Theatre Royal, Glasgow

Keith Bruce

five stars

IT is not in any way a budget-airline production, but this re-staging of Holland Park Opera’s production of Jonathan Dove’s funny and clever 1998 show for Glyndebourne Touring Opera may turn out to be a very astute investment. Although it has been a global hit since then – and a student favourite, including an RSAMD production in 2006 – a superb UK version like this one is surely a very saleable asset.

Twenty years on, Flight looks more modern and relevant than ever, for all that this production trades on nostalgia for a time when flying was glamourous and fun. Stylishly staged by Andrew Riley with great efficiency, it is quite superbly cast across the board, the vocal quality startling from the start, with counter-tenor James Laing as the Refugee and stratospheric soprano Jennifer France, as the Controller, both returning from the Holland Park cast. France, like Stewardess Sioned Gwen Davies, Older Woman Marie McLaughlin, and Minksman Stephen Gadd all have close associations with Scottish Opera, so there is a home-grown feel to the show for all that it is director Stephen Barlow’s debut with the company.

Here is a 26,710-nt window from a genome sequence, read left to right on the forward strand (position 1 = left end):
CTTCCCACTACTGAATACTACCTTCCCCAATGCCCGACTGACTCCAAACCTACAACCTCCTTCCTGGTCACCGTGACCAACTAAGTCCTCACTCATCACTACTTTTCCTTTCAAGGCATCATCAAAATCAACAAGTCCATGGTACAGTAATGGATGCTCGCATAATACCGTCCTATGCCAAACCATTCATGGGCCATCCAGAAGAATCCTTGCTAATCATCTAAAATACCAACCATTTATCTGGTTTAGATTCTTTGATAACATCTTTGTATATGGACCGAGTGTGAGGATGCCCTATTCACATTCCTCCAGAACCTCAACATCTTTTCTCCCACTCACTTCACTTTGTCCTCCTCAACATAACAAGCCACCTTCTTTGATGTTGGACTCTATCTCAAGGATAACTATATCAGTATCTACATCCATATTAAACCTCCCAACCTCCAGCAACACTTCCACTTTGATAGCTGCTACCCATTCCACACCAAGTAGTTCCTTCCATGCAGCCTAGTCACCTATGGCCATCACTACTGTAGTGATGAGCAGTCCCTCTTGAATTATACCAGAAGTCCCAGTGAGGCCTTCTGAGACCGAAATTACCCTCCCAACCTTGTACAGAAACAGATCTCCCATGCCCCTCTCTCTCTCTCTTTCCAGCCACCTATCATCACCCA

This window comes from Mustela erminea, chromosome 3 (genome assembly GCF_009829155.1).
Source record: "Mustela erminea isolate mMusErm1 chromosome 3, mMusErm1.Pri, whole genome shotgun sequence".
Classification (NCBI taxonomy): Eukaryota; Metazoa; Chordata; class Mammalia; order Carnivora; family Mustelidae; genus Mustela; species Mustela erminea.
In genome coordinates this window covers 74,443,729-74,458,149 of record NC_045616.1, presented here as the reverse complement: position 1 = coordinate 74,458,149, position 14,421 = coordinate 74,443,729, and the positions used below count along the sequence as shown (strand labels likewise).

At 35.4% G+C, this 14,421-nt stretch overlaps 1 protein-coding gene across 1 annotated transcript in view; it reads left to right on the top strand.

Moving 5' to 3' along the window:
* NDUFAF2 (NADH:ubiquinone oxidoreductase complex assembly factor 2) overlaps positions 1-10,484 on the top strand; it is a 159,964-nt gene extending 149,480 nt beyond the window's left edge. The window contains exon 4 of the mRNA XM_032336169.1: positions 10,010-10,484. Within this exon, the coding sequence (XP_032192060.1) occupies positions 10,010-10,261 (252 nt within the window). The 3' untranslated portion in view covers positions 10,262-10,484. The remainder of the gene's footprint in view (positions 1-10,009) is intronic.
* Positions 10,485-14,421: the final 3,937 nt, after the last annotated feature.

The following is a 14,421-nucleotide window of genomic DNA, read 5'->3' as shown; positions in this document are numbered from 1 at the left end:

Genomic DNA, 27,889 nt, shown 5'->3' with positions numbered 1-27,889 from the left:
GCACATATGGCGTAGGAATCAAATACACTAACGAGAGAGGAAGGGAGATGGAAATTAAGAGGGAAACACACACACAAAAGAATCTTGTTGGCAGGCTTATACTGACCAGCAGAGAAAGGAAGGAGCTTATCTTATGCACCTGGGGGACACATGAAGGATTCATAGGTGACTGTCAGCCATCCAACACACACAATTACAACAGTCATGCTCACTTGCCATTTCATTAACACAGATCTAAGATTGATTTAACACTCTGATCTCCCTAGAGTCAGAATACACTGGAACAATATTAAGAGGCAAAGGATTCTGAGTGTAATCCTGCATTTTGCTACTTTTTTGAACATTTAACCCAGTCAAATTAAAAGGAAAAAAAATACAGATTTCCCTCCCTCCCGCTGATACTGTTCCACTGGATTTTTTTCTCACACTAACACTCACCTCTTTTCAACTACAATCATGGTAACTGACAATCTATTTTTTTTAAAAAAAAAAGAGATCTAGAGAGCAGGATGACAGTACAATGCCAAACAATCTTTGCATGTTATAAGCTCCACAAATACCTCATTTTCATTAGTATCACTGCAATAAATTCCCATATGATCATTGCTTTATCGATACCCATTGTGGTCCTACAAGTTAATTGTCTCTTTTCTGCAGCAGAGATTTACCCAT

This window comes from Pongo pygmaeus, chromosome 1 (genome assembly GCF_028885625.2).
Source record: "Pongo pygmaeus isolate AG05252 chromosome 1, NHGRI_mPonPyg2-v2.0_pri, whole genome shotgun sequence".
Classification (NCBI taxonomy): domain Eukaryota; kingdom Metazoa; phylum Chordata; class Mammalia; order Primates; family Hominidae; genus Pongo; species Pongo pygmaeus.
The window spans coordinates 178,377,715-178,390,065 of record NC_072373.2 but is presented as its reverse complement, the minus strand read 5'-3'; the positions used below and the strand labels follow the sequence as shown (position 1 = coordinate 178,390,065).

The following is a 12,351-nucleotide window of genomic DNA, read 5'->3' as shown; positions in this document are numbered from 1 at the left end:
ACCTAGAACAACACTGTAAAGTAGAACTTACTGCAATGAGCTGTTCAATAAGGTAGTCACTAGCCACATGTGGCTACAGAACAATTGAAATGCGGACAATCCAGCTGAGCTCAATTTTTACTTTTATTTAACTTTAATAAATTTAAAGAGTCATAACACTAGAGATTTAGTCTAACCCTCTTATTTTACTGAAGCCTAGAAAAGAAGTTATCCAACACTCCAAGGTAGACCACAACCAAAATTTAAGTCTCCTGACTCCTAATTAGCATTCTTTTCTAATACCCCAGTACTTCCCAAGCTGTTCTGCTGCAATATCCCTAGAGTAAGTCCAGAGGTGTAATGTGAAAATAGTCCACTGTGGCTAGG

The work created by Dove and his librettist April de Angelis, who well-deserves her equal billing, is always enjoyable and accessible but also packed with ear-catching detail. The musical score plays with leitmotiv for the characters and, hilariously, the “magic stones” distributed by the refugee, in his new age sage mode; it can also be blatantly programmatic of emotional states or an aircraft taking off one minute and then abstractly “minimalist” in colour the next. The players of the Scottish Opera orchestra, under music director Stuart Stratford, handle the considerable demands of the music with panache.

The libretto of De Angelis is filled with smart rhymes as well as gauche ones that reveal much about the characters, and even when the tale becomes a trouser- and baby-dropping farce in the third act, the partnership never loses sight of the mythic quality of their narrative. That has been made more resonant by events in the past twenty years, and means this production should have many more than half-a-dozen performances.